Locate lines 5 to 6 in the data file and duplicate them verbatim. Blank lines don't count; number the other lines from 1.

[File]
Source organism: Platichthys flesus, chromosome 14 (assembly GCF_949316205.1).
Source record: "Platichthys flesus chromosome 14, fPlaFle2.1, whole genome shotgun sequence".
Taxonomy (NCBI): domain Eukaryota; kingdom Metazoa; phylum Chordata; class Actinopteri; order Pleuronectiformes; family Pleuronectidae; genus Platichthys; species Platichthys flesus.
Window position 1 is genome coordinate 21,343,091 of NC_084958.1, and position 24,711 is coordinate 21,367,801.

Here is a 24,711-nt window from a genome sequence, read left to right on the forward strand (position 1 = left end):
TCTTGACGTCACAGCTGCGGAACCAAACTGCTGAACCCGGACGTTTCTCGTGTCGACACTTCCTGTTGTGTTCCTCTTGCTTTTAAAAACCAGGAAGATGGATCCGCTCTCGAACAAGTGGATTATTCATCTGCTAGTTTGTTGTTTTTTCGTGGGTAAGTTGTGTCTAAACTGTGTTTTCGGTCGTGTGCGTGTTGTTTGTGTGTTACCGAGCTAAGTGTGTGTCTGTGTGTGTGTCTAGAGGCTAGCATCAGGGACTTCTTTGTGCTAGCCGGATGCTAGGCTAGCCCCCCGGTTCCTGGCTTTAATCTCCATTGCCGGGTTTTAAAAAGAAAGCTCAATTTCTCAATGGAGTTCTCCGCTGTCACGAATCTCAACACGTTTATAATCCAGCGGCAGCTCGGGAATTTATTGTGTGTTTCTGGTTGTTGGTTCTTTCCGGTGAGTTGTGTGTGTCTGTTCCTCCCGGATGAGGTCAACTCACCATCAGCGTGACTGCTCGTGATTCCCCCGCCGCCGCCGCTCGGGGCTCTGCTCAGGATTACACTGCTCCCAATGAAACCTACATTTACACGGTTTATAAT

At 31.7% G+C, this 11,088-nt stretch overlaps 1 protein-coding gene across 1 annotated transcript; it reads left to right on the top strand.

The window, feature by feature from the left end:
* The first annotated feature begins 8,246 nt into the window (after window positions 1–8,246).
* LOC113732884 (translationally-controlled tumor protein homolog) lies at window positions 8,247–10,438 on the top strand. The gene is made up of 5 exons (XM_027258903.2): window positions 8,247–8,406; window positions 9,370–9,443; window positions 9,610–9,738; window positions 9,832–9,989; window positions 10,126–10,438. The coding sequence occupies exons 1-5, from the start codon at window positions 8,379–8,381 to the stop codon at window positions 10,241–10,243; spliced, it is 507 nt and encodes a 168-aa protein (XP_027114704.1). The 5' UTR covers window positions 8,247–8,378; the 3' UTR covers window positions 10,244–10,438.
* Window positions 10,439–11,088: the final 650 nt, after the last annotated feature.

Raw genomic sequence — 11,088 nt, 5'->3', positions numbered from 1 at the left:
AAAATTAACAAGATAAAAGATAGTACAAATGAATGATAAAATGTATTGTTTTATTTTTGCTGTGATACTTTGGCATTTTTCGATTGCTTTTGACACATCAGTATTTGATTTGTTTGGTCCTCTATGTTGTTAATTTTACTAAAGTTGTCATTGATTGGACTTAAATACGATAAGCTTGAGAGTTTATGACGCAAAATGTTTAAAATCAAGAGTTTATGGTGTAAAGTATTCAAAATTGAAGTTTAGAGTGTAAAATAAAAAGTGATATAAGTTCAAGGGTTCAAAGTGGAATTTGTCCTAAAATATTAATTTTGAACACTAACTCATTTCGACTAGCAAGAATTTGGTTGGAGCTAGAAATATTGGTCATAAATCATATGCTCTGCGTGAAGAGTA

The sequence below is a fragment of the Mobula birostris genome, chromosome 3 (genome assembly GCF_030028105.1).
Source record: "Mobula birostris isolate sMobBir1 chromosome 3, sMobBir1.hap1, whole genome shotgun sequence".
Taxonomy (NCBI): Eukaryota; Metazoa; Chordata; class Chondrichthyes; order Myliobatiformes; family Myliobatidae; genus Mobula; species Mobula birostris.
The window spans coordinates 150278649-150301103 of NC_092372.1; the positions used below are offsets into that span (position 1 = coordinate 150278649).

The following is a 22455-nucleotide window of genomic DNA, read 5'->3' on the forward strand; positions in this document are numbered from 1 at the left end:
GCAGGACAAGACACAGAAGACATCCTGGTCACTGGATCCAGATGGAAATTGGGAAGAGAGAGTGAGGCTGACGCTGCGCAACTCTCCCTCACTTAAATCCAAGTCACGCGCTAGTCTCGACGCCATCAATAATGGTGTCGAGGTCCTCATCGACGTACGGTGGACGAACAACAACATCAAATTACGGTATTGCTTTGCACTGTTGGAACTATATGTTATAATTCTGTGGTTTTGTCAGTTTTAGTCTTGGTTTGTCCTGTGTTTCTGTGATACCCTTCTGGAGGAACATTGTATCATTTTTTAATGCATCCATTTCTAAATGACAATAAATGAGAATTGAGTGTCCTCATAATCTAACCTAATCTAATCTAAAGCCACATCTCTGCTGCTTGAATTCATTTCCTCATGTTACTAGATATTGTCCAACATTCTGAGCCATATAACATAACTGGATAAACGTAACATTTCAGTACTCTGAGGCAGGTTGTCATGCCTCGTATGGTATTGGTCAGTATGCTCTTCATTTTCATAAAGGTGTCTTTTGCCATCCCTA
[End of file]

Here is a 24,711-nt window from a genome sequence, read left to right on the forward strand (position 1 = left end):
TCTTGACGTCACAGCTGCGGAACCAAACTGCTGAACCCGGACGTTTCTCGTGTCGACACTTCCTGTTGTGTTCCTCTTGCTTTTAAAAACCAGGAAGATGGATCCGCTCTCGAACAAGTGGATTATTCATCTGCTAGTTTGTTGTTTTTTCGTGGGTAAGTTGTGTCTAAACTGTGTTTTCGGTCGTGTGCGTGTTGTTTGTGTGTTACCGAGCTAAGTGTGTGTCTGTGTGTGTGTCTAGAGGCTAGCATCAGGGACTTCTTTGTGCTAGCCGGATGCTAGGCTAGCCCCCCGGTTCCTGGCTTTAATCTCCATTGCCGGGTTTTAAAAAGAAAGCTCAATTTCTCAATGGAGTTCTCCGCTGTCACGAATCTCAACACGTTTATAATCCAGCGGCAGCTCGGGAATTTATTGTGTGTTTCTGGTTGTTGGTTCTTTCCGGTGAGTTGTGTGTGTCTGTTCCTCCCGGATGAGGTCAACTCACCATCAGCGTGACTGCTCGTGATTCCCCCGCCGCCGCCGCTCGGGGCTCTGCTCAGGATTACACTGCTCCCAATGAAACCTACATTTACACGGTTTATAAT